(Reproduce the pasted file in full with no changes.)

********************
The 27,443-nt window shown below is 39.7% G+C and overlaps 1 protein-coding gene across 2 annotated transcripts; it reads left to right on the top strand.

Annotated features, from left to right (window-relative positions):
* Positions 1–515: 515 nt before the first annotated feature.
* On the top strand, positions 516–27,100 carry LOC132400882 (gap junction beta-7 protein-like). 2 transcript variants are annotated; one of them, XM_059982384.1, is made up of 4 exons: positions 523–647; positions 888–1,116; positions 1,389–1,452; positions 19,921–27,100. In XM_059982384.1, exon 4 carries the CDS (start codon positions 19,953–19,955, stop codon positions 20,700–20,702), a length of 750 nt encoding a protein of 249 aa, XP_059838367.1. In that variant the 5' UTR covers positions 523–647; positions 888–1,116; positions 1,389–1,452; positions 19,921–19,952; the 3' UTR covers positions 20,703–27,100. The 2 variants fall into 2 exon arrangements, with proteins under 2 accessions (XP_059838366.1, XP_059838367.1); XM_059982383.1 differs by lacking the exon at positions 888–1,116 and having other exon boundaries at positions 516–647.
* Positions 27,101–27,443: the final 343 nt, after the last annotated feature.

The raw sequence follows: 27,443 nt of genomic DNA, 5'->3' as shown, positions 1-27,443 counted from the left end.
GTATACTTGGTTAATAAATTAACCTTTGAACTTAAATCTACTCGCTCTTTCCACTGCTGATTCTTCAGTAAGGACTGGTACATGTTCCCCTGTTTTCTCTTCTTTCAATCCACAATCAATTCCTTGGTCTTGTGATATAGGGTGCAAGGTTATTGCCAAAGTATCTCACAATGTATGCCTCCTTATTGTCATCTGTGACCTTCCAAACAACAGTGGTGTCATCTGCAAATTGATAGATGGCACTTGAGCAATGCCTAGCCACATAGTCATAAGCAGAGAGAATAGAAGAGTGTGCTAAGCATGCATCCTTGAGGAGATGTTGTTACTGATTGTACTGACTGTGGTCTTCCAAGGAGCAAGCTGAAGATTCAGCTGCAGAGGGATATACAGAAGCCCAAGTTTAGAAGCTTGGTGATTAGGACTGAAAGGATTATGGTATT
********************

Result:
The 27,443-nt window shown below is 39.7% G+C and overlaps 1 protein-coding gene across 2 annotated transcripts; it reads left to right on the top strand.

Annotated features, from left to right (window-relative positions):
* Positions 1–515: 515 nt before the first annotated feature.
* On the top strand, positions 516–27,100 carry LOC132400882 (gap junction beta-7 protein-like). 2 transcript variants are annotated; one of them, XM_059982384.1, is made up of 4 exons: positions 523–647; positions 888–1,116; positions 1,389–1,452; positions 19,921–27,100. In XM_059982384.1, exon 4 carries the CDS (start codon positions 19,953–19,955, stop codon positions 20,700–20,702), a length of 750 nt encoding a protein of 249 aa, XP_059838367.1. In that variant the 5' UTR covers positions 523–647; positions 888–1,116; positions 1,389–1,452; positions 19,921–19,952; the 3' UTR covers positions 20,703–27,100. The 2 variants fall into 2 exon arrangements, with proteins under 2 accessions (XP_059838366.1, XP_059838367.1); XM_059982383.1 differs by lacking the exon at positions 888–1,116 and having other exon boundaries at positions 516–647.
* Positions 27,101–27,443: the final 343 nt, after the last annotated feature.

The raw sequence follows: 27,443 nt of genomic DNA, 5'->3' as shown, positions 1-27,443 counted from the left end.
GTATACTTGGTTAATAAATTAACCTTTGAACTTAAATCTACTCGCTCTTTCCACTGCTGATTCTTCAGTAAGGACTGGTACATGTTCCCCTGTTTTCTCTTCTTTCAATCCACAATCAATTCCTTGGTCTTGTGATATAGGGTGCAAGGTTATTGCCAAAGTATCTCACAATGTATGCCTCCTTATTGTCATCTGTGACCTTCCAAACAACAGTGGTGTCATCTGCAAATTGATAGATGGCACTTGAGCAATGCCTAGCCACATAGTCATAAGCAGAGAGAATAGAAGAGTGTGCTAAGCATGCATCCTTGAGGAGATGTTGTTACTGATTGTACTGACTGTGGTCTTCCAAGGAGCAAGCTGAAGATTCAGCTGCAGAGGGATATACAGAAGCCCAAGTTTAGAAGCTTGGTGATTAGGACTGAAAGGATTATGGTATT